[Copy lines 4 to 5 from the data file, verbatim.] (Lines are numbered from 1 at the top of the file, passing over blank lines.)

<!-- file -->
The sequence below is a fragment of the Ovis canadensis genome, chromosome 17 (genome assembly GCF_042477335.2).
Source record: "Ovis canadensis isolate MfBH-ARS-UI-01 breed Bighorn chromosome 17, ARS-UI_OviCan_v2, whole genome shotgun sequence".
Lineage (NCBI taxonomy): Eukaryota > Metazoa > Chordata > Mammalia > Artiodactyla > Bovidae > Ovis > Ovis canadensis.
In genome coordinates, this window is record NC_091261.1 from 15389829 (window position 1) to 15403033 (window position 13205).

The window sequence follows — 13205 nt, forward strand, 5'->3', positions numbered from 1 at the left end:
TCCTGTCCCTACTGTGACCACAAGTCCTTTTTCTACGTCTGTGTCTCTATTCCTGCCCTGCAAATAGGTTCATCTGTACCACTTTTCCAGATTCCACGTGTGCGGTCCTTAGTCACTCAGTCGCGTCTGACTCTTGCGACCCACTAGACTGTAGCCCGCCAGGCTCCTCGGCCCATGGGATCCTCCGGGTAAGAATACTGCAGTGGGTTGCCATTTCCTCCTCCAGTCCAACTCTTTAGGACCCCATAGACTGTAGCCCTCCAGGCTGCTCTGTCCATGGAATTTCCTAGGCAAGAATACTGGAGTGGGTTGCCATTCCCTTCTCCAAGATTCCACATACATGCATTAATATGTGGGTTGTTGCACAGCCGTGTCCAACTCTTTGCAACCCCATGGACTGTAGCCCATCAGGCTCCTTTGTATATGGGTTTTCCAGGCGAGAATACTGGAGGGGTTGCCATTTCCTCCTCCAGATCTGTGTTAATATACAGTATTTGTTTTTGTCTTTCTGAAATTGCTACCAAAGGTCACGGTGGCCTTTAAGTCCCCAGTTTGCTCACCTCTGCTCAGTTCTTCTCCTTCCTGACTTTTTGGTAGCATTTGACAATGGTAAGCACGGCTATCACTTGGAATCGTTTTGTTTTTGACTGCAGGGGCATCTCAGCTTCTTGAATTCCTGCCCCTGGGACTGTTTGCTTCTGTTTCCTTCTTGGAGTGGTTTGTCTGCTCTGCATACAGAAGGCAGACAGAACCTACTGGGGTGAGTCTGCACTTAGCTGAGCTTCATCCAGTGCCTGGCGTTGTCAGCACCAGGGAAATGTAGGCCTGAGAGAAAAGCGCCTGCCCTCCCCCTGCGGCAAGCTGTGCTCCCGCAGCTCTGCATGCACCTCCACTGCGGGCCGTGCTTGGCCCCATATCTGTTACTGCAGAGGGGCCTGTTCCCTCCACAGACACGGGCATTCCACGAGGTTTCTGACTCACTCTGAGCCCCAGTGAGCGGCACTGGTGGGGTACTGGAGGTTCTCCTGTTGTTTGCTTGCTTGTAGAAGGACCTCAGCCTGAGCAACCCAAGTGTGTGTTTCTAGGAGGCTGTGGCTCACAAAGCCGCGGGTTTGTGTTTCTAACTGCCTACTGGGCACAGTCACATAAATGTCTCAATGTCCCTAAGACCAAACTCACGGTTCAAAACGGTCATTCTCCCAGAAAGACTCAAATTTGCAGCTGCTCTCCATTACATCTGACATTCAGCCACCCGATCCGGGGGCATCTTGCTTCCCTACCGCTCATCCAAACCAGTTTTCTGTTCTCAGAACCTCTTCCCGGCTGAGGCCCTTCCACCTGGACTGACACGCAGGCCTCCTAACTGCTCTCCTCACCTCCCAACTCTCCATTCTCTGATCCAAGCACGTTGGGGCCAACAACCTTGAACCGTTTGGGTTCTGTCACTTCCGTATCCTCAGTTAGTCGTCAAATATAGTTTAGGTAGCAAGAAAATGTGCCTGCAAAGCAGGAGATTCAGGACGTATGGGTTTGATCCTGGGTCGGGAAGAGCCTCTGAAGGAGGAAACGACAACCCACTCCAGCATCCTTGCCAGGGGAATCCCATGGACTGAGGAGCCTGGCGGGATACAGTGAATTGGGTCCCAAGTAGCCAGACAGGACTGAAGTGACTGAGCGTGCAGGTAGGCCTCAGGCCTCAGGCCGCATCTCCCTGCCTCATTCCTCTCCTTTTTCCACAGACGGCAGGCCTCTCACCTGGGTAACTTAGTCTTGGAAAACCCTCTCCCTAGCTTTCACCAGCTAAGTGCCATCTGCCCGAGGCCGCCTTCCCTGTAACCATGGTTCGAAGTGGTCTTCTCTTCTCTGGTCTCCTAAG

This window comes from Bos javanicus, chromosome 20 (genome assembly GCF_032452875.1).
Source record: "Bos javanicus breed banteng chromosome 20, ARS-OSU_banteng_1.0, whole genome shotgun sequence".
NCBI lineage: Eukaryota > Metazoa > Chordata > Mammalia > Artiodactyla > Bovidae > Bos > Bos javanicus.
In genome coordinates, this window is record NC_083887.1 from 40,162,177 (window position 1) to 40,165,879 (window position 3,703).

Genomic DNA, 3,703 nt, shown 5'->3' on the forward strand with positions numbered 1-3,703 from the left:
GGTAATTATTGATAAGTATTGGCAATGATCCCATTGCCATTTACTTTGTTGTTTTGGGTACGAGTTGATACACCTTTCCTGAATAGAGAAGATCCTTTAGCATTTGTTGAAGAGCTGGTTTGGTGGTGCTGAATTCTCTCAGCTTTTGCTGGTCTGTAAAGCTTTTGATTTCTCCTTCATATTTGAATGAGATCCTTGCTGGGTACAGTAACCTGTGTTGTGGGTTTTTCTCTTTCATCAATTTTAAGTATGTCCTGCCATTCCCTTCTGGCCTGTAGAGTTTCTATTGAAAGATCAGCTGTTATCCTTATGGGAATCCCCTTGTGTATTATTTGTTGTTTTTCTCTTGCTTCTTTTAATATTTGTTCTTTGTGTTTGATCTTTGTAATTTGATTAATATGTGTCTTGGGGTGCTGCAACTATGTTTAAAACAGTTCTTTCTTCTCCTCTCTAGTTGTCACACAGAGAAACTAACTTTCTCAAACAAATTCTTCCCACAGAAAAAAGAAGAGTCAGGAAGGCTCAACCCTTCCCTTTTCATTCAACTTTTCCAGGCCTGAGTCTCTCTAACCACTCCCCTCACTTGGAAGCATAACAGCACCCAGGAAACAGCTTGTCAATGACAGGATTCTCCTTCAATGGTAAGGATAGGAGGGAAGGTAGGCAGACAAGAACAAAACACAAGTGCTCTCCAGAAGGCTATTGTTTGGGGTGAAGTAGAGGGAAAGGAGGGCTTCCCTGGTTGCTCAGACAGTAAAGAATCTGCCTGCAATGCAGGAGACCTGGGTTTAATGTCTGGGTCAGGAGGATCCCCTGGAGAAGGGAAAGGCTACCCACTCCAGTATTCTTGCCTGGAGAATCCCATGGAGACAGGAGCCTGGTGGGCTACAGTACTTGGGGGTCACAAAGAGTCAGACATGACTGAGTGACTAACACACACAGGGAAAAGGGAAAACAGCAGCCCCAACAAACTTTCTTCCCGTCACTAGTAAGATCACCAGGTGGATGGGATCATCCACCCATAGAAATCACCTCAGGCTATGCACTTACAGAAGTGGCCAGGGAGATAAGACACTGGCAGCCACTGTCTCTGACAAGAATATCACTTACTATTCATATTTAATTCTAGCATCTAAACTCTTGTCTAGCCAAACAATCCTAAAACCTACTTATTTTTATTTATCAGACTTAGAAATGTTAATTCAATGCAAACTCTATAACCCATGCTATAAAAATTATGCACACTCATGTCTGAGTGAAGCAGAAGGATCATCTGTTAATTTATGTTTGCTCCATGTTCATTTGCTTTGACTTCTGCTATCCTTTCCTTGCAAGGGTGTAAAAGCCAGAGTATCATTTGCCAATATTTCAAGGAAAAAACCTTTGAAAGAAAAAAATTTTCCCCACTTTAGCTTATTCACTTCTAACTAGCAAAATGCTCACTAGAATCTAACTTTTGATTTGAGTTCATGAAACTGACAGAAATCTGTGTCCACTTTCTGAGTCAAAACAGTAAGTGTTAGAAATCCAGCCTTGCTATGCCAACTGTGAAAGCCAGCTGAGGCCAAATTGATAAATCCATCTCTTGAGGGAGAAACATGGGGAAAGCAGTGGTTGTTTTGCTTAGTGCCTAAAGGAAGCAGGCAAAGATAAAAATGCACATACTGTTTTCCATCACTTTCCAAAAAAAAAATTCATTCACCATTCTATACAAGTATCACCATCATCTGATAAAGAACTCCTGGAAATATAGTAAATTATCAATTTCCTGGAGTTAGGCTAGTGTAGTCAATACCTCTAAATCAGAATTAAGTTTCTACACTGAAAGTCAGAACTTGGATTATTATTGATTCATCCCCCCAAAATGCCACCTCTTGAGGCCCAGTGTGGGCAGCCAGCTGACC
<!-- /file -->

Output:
In genome coordinates, this window is record NC_091261.1 from 15389829 (window position 1) to 15403033 (window position 13205).

The window sequence follows — 13205 nt, forward strand, 5'->3', positions numbered from 1 at the left end: